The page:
1 2 3 4 5 6 7 8 9 10 11 12 13 14 15 16 17 18 19 20 21 22 23 24 25 26 27 28 vs.

IN THE SUPREME COURT OF THE STATE OF NEVADA

AMY ADELE BUSEFINK, Appellant,

THE STATE OF NEVADA, Respondent.

) ) ) ) ) ) ) ) )

Electronically Filed Sep 16 2011 11:05 a.m. Case No. 57579 Tracie K. Lindeman Clerk of Supreme Court

RESPONDENT’S ANSWERING BRIEF

CATHERINE CORTEZ MASTO Attorney General ROBERT E. WIELAND Senior Deputy Attorney General Nevada Bar No. 890 JARED M. FROST Deputy Attorney General Nevada Bar No. 11132 Appellate Division 5420 Kietzke Lane, Suite 202 Reno, Nevada 89511 Telephone: (775) 850-4115 BWieland@ag.nv.gov Attorneys for Respondent

JONES VARGAS Kevin R. Stolworthy, Esq. Nevada Bar No. 2798 Bardley Scott Schrager, Esq. Nevada Bar No. 10217 Conor P. Flynn, Esq. Nevada Bar No. 11569 3773 Howard Hughes Parkway Third Floor South Las Vegas, Nevada 89169 Telephone: (702) 862-3300

Attorneys for Appellant
Docket 57579 Document 2011-28335

1 2 3 4 5 6 7 8 9 2. 10 11 12 4. 13 14 15 16 6. 17 18 19 20 21 22 23 24 25 26 27 28 V. B. 5. 3.

TABLE OF CONTENTS TABLE OF CASES AND AUTHORITIES CITED..................................................................................ii I. II. III. IV. STATEMENT OF THE ISSUES...................................................................................................1 STATEMENT OF FACTS ............................................................................................................1 SUMMARY OF THE ARGUMENT.............................................................................................2 ARGUMENT .................................................................................................................................2 A. The District Court Correctly Upheld The Constitutionality Of NRS 293.805 Because The State’s Interest In Protecting The Integrity Of The Voter Registration Process Outweighs Any Burden To Busefink’s First Amendment Rights ....................................................................................................2 1. States have broad authority to establish rules to ensure the integrity of the electoral process...........................................................................................3 Laws regulating elections, but which also burden political speech protected by the First Amendment, are evaluated under the framework set forth in Anderson v. Celebrezze .....................................................3 Because NRS 293.805 is neither discriminatory nor a severe burden on political speech, strict scrutiny is unwarranted .....................................4 The legislative history of NRS 293.805, evidence presented at the preliminary hearing, and the experience of other states demonstrate that the statute serves Nevada’s interest in protecting the integrity of the voter registration process .............................................................................6 The State’s compelling interest in protecting the integrity of the voter registration process justifies any burden resulting from NRS 293.805 ..........................................................................................................8 NRS 293.805 should be upheld even under strict scrutiny ....................................8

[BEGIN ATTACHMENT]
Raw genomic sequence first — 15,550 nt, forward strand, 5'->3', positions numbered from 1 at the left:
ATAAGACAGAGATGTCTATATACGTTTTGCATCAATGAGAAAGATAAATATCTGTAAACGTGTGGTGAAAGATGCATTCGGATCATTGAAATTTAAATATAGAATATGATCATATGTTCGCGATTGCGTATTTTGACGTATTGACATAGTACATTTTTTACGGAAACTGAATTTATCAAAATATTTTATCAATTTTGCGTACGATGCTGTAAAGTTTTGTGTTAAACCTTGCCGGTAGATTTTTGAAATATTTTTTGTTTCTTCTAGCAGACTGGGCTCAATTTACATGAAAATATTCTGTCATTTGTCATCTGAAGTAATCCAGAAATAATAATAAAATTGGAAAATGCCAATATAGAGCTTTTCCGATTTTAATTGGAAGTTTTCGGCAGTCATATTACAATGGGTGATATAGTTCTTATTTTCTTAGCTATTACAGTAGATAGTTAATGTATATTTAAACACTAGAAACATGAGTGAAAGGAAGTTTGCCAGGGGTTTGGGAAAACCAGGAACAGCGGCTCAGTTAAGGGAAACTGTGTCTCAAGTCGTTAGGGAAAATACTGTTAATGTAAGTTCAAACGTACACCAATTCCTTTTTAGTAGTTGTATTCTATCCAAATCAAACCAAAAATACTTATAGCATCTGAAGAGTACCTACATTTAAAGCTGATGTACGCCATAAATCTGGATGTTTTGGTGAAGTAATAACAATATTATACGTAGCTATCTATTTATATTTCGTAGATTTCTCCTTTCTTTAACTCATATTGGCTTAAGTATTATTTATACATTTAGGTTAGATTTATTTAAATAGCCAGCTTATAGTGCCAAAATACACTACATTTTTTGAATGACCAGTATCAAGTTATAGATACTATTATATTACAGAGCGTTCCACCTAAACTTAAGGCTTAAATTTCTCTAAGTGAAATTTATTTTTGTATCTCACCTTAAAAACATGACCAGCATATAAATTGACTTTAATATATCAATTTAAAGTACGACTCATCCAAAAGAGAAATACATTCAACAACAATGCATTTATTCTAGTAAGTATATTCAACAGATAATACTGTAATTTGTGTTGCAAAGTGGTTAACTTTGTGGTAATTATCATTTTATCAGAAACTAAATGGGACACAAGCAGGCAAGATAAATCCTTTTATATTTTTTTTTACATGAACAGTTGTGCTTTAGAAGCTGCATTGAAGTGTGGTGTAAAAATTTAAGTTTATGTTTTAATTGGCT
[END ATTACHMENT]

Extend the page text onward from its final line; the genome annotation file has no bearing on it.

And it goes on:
The District Court Correctly Upheld The Constitutionality Of NRS 293.805 Because The Statute Is Sufficiently Clear To Provide Notice Of The Proscribed Conduct And Does Not Violate Due Process ......................................9 1. 2. 3. The vagueness doctrine ..........................................................................................9 NRS 293.805 should be read to incorporate a general intent requirement under NRS 193.190..........................................................................10 NRS 293.805 sets forth specific standards and does not encourage arbitrary or discriminatory enforcement...............................................................11 a. b. The term “registers” is sufficiently clear..................................................11 The term “based upon” is sufficiently clear .............................................12

CONCLUSION ............................................................................................................................13

CERTIFICATE OF COMPLIANCE .......................................................................................................13 CERTIFICATE OF SERVICE.................................................................................................................14

-i-